Feedback still needed on discrimination law

News | Published:

WITH just 17 days to go until the discrimination legislation consultation period closes, Employment & Social Security is still looking for feedback on drafts.

Employment & Social Security president Michelle Le Clerc, right, with committee member Emilie Yerby. (25747624)

Following a lunch and learn event at Guernsey Chamber of Commerce on Tuesday, another event was held yesterday to give employers and businesses the chance to ask questions on the proposals put forward by ESS, with committee president Michelle Le Clerc and committee member Deputy Emilie Yerby on hand to answer queries.

The event was held at St James by the Chartered Institute of Personnel, with members of the Institute of Directors.

Deputy Yerby reiterated that the broad definition currently put forward on disability does cover both physical and mental disabilities.

The last survey on how many people are living with a disability in Guernsey was carried out in 2012.

‘About one in five to one in six people in Guernsey have some long-term condition which could equate to a disability,’ she said.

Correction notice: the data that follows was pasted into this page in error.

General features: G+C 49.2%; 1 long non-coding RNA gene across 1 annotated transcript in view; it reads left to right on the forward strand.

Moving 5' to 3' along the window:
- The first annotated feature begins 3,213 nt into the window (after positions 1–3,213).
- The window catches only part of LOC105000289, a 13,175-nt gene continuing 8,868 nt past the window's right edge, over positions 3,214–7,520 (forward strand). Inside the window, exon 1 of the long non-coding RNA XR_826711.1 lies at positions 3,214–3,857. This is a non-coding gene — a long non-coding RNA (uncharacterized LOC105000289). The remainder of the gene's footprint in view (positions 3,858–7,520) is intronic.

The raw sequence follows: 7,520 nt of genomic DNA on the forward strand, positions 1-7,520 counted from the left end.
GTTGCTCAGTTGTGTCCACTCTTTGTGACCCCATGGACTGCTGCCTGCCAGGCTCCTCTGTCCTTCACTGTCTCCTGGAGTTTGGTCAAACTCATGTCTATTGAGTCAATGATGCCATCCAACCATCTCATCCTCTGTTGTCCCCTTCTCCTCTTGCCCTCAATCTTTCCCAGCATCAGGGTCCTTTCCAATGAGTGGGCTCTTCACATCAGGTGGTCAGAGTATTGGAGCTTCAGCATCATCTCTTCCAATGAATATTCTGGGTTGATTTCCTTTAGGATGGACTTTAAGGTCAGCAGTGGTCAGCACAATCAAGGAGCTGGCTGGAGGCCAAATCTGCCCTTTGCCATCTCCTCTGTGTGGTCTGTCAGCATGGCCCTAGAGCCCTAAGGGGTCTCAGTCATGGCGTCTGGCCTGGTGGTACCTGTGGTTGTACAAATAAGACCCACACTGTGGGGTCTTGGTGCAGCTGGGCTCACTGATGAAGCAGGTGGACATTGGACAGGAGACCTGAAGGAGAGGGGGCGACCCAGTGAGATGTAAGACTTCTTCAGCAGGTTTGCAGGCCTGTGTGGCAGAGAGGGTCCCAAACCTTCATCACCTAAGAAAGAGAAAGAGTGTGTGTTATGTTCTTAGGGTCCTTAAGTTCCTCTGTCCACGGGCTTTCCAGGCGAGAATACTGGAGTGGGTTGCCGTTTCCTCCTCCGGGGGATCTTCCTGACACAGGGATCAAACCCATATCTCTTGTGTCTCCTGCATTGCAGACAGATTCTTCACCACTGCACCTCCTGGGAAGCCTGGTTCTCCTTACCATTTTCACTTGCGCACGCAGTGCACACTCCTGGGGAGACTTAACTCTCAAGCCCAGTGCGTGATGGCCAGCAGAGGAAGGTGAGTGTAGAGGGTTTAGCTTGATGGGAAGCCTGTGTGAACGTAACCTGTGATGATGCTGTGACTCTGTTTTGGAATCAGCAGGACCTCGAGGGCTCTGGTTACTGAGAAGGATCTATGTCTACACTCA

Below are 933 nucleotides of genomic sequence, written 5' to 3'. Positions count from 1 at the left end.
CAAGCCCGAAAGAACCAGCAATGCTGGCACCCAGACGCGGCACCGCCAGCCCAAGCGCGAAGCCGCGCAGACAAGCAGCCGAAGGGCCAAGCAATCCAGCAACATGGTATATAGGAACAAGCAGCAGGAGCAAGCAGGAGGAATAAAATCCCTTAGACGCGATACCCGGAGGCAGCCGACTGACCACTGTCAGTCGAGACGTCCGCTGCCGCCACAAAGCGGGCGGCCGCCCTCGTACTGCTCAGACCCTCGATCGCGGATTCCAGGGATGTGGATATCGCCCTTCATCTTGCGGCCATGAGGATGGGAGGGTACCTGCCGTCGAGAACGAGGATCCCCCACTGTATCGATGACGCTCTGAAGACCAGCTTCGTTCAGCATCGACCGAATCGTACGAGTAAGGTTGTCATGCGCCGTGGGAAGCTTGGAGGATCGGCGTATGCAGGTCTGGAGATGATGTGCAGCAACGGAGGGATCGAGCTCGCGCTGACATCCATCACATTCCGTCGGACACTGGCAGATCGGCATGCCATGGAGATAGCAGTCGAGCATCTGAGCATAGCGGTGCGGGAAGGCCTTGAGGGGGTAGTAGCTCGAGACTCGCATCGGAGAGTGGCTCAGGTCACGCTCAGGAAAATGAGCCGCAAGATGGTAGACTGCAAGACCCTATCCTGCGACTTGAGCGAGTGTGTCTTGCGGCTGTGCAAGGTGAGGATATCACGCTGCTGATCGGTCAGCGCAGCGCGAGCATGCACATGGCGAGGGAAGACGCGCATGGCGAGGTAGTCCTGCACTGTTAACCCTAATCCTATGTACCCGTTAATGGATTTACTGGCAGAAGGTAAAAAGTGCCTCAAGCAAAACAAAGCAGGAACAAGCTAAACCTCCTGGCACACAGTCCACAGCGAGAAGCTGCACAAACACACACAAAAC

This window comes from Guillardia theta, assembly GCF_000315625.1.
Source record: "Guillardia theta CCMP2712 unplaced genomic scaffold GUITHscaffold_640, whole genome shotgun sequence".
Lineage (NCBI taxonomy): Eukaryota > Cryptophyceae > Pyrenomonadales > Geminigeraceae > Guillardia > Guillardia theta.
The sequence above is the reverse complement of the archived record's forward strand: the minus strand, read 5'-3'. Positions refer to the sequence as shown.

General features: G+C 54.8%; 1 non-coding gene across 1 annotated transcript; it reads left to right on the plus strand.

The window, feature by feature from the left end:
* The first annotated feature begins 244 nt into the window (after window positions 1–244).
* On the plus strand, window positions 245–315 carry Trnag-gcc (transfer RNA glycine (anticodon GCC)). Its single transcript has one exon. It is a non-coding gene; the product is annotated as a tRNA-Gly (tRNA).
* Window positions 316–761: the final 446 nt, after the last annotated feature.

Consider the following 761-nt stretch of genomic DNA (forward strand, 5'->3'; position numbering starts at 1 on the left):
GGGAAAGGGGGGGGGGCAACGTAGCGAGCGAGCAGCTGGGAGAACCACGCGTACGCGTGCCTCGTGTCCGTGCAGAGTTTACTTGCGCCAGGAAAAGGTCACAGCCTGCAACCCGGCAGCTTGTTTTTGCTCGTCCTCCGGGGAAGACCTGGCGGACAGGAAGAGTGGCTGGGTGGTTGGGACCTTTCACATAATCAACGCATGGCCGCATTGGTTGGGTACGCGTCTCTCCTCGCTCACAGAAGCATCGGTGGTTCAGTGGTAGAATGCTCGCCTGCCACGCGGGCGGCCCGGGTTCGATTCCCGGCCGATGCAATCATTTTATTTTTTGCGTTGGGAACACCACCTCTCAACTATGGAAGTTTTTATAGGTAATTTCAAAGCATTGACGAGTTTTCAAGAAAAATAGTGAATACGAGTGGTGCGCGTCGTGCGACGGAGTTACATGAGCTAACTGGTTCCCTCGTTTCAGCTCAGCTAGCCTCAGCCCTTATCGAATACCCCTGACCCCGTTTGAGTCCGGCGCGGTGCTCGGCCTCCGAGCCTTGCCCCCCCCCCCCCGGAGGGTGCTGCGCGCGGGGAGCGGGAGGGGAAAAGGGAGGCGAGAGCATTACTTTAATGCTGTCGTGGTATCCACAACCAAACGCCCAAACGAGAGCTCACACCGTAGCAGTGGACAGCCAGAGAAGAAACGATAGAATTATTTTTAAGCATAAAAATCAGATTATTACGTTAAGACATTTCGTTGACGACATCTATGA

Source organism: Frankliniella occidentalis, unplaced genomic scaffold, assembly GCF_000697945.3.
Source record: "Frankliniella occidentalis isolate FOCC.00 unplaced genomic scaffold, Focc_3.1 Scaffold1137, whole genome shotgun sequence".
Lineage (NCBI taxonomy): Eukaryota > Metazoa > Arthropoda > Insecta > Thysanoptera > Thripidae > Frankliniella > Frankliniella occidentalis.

‘However, even if just a small amount of people were affected, it has a really profound impact on their lives. If a person can’t access workplaces because employers aren’t changing, even if they have all the appropriate qualifications, that shuts them out of the workplace.

‘For our committee, getting them in the workplace is absolutely critical.’

Deputy Le Clerc said: ‘If you are already good employers, already doing your appraisals, there will be no additional burden to you.


‘For service providers it has already been highlighted that a person with some mobility issues might just want a seat in a shop and just that would make a significant difference.’

A video presentation shown to the group, based on other jurisdictions with similar legislation in place, said that only a third of cases required an appropriate adjustment.

Of these, 95% were a one-off cost, with others requiring more than one cost.

One IoD member raised a concern that although adjustments may not come at a cost, extra time that staff would spend on assessments and reviews to ensure everything was in place would be at a cost to businesses.

IoD vice chairman Stretch Kontelj said members would benefit from seeing evidence of how much adjustments were set to cost the States, and the ESS committee, which employs the most staff.

Deputy Le Clerc said research into this was ongoing.

Charlotte Le

By Charlotte Le
News reporter

Read the Guernsey Press in full from your laptop, PC or mobile, wherever you are in the world. Go to to subscribe to our discounted online edition.


Top Stories


More from the Guernsey Press

UK & International News